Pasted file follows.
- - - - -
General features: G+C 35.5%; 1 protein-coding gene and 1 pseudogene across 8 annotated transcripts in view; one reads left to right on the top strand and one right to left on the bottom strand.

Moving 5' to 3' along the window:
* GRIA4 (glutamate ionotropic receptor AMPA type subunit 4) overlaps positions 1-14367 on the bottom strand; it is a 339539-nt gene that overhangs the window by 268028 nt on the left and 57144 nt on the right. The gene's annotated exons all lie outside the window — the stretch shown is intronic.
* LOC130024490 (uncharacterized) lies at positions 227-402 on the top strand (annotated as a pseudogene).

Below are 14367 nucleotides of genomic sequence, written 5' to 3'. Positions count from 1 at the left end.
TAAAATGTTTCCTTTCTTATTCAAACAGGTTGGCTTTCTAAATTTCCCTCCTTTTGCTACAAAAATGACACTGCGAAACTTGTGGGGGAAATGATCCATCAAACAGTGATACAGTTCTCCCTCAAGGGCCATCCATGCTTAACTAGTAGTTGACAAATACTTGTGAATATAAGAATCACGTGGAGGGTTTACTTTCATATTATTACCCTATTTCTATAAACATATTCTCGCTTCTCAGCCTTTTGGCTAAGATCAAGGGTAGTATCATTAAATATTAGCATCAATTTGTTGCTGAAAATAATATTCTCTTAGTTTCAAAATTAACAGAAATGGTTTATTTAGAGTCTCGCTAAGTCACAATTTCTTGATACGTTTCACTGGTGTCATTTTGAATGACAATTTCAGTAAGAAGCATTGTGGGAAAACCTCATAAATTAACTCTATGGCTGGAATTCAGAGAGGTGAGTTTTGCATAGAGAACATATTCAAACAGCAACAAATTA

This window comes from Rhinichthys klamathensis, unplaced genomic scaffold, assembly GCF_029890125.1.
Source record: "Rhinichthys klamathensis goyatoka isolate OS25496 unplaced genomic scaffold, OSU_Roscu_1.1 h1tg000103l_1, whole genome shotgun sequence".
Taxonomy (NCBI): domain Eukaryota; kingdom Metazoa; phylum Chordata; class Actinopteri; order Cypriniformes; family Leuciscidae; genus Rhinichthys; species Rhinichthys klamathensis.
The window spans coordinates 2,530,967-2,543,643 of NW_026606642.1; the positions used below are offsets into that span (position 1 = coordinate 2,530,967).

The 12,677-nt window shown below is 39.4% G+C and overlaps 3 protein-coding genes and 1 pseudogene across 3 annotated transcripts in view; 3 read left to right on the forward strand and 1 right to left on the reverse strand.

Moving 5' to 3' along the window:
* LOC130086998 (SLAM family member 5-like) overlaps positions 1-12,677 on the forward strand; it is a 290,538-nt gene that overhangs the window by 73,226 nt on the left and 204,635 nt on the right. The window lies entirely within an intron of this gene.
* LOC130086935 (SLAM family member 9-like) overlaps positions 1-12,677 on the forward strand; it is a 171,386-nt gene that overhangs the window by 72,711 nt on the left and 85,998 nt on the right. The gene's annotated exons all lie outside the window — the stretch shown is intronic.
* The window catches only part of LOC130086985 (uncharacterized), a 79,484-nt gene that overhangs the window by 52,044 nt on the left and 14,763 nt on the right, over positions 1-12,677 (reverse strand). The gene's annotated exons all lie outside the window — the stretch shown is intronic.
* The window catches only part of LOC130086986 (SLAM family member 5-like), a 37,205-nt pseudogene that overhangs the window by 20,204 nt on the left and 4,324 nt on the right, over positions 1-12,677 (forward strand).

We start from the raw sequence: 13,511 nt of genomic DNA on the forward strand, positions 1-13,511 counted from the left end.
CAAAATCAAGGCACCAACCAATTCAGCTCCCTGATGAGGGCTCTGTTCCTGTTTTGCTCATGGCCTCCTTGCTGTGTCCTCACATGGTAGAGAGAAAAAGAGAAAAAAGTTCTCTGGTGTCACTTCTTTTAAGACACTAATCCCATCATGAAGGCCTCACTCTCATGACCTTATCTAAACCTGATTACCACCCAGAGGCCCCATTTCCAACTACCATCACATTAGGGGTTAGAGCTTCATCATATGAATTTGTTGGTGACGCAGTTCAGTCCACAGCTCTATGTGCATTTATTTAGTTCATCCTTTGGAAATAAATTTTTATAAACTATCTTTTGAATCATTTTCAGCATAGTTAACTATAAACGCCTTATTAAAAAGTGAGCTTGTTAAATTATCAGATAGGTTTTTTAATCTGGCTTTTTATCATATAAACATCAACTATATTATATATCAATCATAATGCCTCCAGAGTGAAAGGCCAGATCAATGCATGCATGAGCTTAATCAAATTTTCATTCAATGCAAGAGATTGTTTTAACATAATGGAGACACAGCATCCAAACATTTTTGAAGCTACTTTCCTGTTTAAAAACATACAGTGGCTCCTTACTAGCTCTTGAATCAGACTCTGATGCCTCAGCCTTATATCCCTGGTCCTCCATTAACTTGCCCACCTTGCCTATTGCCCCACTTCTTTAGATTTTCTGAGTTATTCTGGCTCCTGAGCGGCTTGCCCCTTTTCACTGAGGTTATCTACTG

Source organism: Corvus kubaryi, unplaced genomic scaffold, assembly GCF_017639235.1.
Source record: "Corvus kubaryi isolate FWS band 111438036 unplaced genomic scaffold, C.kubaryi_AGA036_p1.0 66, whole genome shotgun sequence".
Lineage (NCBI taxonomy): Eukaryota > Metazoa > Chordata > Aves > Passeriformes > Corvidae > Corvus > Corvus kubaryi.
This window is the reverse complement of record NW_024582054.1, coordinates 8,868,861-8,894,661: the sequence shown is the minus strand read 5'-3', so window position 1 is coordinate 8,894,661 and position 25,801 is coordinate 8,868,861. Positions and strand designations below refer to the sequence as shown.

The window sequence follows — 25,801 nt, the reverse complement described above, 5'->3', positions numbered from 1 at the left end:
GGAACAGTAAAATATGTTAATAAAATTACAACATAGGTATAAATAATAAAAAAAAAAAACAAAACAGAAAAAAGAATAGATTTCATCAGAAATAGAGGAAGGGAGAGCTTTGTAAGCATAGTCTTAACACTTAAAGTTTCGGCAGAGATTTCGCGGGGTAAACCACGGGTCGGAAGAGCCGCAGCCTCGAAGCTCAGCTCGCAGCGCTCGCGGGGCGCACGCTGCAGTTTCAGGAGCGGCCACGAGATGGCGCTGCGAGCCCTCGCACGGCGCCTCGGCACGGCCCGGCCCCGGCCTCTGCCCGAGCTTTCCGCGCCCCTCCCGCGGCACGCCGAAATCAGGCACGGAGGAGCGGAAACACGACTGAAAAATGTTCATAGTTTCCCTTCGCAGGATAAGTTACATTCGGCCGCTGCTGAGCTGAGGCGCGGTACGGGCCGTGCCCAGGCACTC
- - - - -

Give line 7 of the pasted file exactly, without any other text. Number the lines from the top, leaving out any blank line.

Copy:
This window comes from Rhinichthys klamathensis, unplaced genomic scaffold, assembly GCF_029890125.1.